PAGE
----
Article

Stop Working “In” the business. Start Working “On” the Business

There is a disease that most entrepreneurs suffer from.  It is painful, crippling and fatal to the business.  I call it “Entrepreneurs Disease.”   

So, what is Entrepreneurs Disease?  Well, quite simply, it is caused by a leader’s fascination with working “In” the business and not “On” the business.  Michael E. Gerber’s best selling book The E-Myth Revisited: why most small businesses don’t work and what to do about it, first brought the concept to my attention and since reading his book, I am seeing this nasty habit of leaders everywhere. 

What is working “In” the business?  It is business owners and leaders that consistently and constantly become engaged in the little itty-bitty details of running the day-to-day operations of the business.  Micro-managing team members, persistently watching and analysing the numbers, and basically slowing the growth of the business.

In the entrepreneurial world, I know it is tough.  Resources are incredibly limited. You might be the only team member, so you end up being the chief cook and bottle washer.  You are probably staying up late at night and doing the books.  You are probably getting up early to prepare inventory or production for the day ahead.

Working “On” the business is all about being incredibly conscious and focused on dividing your daily activities into thirds.  Great entrepreneurs, and leaders within larger organizations (for that matter as well), know that they must spend a third of their time each day on:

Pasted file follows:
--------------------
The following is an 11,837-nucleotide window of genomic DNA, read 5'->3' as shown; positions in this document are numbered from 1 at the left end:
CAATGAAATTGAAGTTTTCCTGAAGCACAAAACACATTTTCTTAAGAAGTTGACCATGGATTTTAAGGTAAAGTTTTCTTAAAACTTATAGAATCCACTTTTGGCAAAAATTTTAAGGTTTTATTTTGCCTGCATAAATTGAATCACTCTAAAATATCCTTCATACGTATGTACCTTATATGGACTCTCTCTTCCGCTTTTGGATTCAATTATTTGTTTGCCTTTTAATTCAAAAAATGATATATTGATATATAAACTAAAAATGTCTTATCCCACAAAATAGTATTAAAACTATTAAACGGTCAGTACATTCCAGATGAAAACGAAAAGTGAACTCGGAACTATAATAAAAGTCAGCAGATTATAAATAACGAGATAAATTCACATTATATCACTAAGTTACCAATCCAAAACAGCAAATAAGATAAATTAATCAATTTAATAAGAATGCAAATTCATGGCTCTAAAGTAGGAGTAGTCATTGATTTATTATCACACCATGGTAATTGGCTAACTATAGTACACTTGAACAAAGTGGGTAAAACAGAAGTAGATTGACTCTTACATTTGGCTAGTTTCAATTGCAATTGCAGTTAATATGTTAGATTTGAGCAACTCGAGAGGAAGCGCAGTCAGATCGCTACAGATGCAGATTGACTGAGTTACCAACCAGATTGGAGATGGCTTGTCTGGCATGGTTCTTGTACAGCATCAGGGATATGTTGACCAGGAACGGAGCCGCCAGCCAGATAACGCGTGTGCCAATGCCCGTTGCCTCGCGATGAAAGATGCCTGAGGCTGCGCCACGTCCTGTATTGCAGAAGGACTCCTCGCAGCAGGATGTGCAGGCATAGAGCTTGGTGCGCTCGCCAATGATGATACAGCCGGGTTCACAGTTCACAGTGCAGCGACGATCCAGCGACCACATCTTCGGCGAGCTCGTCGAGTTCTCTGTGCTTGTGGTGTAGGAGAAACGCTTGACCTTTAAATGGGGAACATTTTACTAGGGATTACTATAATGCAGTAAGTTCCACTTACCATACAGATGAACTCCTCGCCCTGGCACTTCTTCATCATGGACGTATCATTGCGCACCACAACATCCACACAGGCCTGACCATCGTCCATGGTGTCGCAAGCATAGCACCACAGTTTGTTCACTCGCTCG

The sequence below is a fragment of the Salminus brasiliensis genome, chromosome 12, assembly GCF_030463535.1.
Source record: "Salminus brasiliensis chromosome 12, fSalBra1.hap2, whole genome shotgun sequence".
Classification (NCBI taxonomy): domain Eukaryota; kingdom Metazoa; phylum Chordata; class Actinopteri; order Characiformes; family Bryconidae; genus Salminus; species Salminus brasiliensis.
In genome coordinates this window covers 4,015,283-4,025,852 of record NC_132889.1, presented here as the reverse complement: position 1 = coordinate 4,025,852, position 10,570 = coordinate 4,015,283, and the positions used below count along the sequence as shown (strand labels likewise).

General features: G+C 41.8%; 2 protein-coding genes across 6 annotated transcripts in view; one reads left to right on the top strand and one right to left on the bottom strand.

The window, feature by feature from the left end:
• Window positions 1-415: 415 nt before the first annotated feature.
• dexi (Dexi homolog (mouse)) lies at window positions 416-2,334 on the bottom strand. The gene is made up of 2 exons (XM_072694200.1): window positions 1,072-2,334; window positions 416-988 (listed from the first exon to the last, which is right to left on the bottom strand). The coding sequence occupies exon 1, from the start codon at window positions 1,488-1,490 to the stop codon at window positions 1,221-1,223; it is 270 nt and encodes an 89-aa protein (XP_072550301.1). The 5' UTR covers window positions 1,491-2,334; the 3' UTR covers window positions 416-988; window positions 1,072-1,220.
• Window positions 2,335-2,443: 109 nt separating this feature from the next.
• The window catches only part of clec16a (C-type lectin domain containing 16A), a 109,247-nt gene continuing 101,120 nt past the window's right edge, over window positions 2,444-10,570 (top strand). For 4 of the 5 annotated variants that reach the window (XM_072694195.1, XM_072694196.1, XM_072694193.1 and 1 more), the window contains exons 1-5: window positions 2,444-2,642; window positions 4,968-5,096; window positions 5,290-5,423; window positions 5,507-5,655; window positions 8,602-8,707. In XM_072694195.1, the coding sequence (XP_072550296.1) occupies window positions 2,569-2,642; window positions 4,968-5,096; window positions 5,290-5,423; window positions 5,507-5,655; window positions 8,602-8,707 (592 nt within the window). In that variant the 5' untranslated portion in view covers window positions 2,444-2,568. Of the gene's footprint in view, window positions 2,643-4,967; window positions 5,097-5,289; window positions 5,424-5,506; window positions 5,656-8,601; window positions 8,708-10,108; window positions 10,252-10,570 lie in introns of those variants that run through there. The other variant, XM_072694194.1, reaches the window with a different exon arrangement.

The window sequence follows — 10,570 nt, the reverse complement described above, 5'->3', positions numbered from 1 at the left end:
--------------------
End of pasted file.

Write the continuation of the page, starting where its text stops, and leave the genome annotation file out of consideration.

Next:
1. The Future.  This means vision, purpose, understanding the changing environment and making sure strategies are being developed and actioned in order to constantly maintain your competitive advantage.
     
  2. Communication.  This includes interacting with every stakeholder in the business.  Employees, customers (this includes selling), investors, peers, management, the Union, partners, vendors and suppliers, consultants, and bankers, just to name a few.  No leader is an Island unto himself, and you need to make sure that you are enlisting support for your plan from every source possible.  Without communications with your employees, they will not know what ‘good looks like’ and they will be forced to make something up – this ends up with team members all rowing in different directions.  If you are not selling constantly, you will wake up one day and there will be no customers.
     
  3. The Business.  This is where you get to spend time on the day-to-day operations of the business.  Making sure that plans are on track, employees are engaged and customers are getting what they paid for.  The danger though, is that most entrepreneurs and business leaders have some kind of functional expertise. This is where their “sweet spot” or comfort level is and, to the detriment of the business, where they spend all their time. 

Making sure that you are working “On” the business takes incredible discipline and focus.  Raw energy and passion will allow you to get away with working “In” the business for a short period of time.  However, without communications, selling, building replicable structure and focusing on strategic growth, you will discover that revenue will flatten out, costs will continue to increase, productivity will plateau and customer satisfaction will falter.  

When this happens, most entrepreneurs and managers will then start to work harder and face burnout.  Start immediately to map out how you are going to shift from working “In” the business to working “On” the business.  Becoming a strategic business leader is easy than you think.  All it takes is strategic thinking, focus and discipline.